The following article by Signe Whitson was recently posted on the Huffington Post. Signe Whitson is a school counselor, author, and national speaker on topics related to stopping bullying and promoting children's mental health.
8 Ways to Teach Compassion to Kids
1. Walk the Talk
Children may listen to your words, but more importantly, they learn from
observing your actions. When you have a chance to practice a random act of
compassion, do so! When you are frustrated in an interpersonal interaction,
express your displeasure in words that show respect for the dignity of the
person you are addressing. When you encounter a person who needs help, stop
what you are doing and tend to them, even (read: especially!) if it is not
particularly convenient to do so. Remember: opportunities to show compassion do
not occur by appointment. Show young people that anytime is the right time to
engage in acts of service and compassion for others.
2. Put the Child on the Receiving End of Compassion
While showing compassion to others is a top way to teach this value to a child,
allowing a young person to experience compassion first-hand is even more
impactful. When your child is hurt or sick, be sure to provide abundant TLCC
(tender, loving, compassionate care.) It may sound obvious, but tending to a
child when he is feeling down or under the weather is the best way to teach him
how to show compassion to others.
3. Talk the Talk
Most children can learn about true compassion by seeing and feeling this trait
acted out, but when parents talk explicitly about acts of compassion, they
communicate its importance as a prized family value. As you watch television or
movies with your child, be sure to point out instances where compassion was
shown -- or should have been shown! Talk about people who particularly need
compassion, such as the elderly and children living in poverty.
4. Volunteer Your Time
When children become actively involved in acts of showing compassion to others,
they learn about this value in a very deep and enduring way. Find
age-appropriate ways to introduce your child to volunteering, such as visiting
a nursing home and sharing a craft activity with a resident, serving a meal at
a homeless shelter, helping to organize a canned food drive, collecting coats
to donate to needy children, or even participating in a charity walk for a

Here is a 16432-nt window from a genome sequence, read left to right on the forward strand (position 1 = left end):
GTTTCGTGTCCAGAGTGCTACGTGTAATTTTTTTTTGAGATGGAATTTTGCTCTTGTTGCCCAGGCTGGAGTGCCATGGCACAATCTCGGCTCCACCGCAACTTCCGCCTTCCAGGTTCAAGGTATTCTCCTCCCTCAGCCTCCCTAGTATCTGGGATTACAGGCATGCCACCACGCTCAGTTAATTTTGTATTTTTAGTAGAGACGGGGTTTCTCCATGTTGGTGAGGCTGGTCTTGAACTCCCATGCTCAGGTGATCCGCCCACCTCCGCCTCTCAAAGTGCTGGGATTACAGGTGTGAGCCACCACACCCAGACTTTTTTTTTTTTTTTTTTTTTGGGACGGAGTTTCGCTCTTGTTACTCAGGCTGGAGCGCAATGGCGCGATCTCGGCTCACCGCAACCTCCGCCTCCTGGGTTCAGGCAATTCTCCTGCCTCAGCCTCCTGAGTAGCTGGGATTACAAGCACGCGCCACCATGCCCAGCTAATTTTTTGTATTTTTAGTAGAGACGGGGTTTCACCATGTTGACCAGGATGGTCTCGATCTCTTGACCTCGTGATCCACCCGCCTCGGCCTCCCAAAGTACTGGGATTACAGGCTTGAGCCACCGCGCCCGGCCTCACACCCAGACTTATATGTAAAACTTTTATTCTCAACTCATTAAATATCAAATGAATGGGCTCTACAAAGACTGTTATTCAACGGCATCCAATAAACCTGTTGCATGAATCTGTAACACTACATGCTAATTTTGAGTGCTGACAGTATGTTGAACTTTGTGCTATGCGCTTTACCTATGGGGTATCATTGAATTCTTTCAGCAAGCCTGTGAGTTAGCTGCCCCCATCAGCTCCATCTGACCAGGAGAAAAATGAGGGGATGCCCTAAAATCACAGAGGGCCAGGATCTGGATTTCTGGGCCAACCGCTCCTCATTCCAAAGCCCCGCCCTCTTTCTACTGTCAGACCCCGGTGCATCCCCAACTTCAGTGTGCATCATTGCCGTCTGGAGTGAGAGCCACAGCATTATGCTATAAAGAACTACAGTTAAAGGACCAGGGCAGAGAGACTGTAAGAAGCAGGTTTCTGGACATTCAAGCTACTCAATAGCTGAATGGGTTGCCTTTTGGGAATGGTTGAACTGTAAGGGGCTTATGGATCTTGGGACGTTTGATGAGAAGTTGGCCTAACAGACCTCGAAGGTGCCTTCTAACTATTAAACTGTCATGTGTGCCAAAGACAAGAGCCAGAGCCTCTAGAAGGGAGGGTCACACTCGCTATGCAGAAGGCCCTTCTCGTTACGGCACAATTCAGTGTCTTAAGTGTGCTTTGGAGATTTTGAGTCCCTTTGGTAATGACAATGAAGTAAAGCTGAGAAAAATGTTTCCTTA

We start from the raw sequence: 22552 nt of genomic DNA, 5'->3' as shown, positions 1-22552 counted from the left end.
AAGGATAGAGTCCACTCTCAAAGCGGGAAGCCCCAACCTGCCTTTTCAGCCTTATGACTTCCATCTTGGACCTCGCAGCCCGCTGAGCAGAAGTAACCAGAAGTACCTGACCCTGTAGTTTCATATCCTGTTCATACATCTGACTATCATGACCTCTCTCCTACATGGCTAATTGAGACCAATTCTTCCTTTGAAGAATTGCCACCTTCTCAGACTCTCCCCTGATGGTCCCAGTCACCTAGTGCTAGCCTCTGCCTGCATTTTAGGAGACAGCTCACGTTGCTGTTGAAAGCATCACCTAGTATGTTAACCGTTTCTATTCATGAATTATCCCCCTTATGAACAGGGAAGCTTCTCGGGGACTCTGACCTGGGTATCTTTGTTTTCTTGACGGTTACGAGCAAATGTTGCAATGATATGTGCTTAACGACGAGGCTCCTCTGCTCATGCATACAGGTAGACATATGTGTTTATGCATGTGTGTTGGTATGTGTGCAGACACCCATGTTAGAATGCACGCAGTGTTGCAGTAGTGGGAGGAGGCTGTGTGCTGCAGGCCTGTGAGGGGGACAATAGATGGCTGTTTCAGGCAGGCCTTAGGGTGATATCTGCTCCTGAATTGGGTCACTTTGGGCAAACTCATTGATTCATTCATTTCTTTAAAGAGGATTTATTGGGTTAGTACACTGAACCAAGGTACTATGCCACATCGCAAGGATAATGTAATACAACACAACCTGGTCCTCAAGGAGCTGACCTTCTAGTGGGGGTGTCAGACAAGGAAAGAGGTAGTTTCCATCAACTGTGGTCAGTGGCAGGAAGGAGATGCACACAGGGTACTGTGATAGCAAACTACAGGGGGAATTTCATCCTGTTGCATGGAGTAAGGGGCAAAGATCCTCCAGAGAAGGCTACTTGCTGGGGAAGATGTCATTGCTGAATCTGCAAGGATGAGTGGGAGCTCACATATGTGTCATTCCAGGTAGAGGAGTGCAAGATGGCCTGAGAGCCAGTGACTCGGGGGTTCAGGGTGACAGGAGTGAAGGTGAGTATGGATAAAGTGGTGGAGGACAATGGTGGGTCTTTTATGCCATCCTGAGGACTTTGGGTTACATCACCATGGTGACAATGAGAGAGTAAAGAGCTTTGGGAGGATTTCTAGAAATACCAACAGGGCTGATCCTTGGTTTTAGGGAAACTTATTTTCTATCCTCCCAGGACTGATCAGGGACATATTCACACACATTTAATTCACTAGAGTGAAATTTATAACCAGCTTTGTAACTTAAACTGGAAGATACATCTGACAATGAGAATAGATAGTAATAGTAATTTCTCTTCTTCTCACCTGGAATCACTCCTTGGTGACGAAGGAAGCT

specific cause. These activities are at once meaningful and fun, which makes
them especially effective in getting kids to routinely think compassionately
about the needs of others.
5. Care for a Pet
Bringing a pet into a family is certainly not a step to be taken lightly or
impulsively, but it is worth giving serious consideration to providing your
young person with the experience of caring for an animal, as a way to foster
compassion. Children who care for pets learn important values such as
responsibility, unconditional love, empathy, and compassion for all living
6. Read All About It
Children's books are great for providing a window into the experiences of
others. As a School Counselor, my go-to children's writer is Trudy Ludwig, the
award-winning author of such books as My Secret Bully (my all-time favorite pick
for sparking conversations with kids about bullying and relational aggression)
and The Invisible Boy, a great read for
inspiring empathy and compassion for young people who find themselves on the
periphery of school social hierarchies. For older kids, check out biographies
of famous figureheads of compassion, such as the Dalai Lama or Mother Theresa.
7. Compassion It™
In recent years, rubber wristbands have become a ubiquitous symbol of causes
and concerns. While most of the messages are positive and inspiring, I must
admit that their sheer common-ness resulted in me stopping reading the various
messages on friends' wrists. Until recently. I noticed a two-tone band that a
relative was turning over and felt compelled to ask about it. It was a Compassion It band, she explained.
Every morning, she puts the band on her wrist with its black side facing
outward, as a personal reminder to act compassionately toward someone else.
When such an act is committed each day, she turns the bracelet to its white
What a great idea
-- so simple, yet such a powerful reminder to prioritize kindness and make
compassion a part of her everyday routine. Needless to say, I went online and
bought a band for myself and one for each of my daughters right away. Does this
turn compassion into a chore, you may ask. Am I making kindness into a To-Do
list item for my kids, you wonder. Nope, not at all, I say with confidence.
Quite the contrary: the bands have turned compassion into an everyday topic of
conversation in our household and has effectively elevated kindness into a
priority in each of our days. Best. Bracelet. Ever.
8. Make a Wish
Acts of life-changing compassion can be only a click away. Use the internet to
introduce your child to different charitable organizations that provide
compassionate assistance to others. The Make-a-Wish Foundation provides hope,
strength, and joy to children with life-threatening medical conditions. While
for younger kids, the site may be too heart-wrenching or scary, older kids can
have a truly impactful experience of being able to provide tangible help and
joy to a peer. The experience can be life-changing for both giver and receiver.
For additional information and articles, please visit www.signewhitson.com.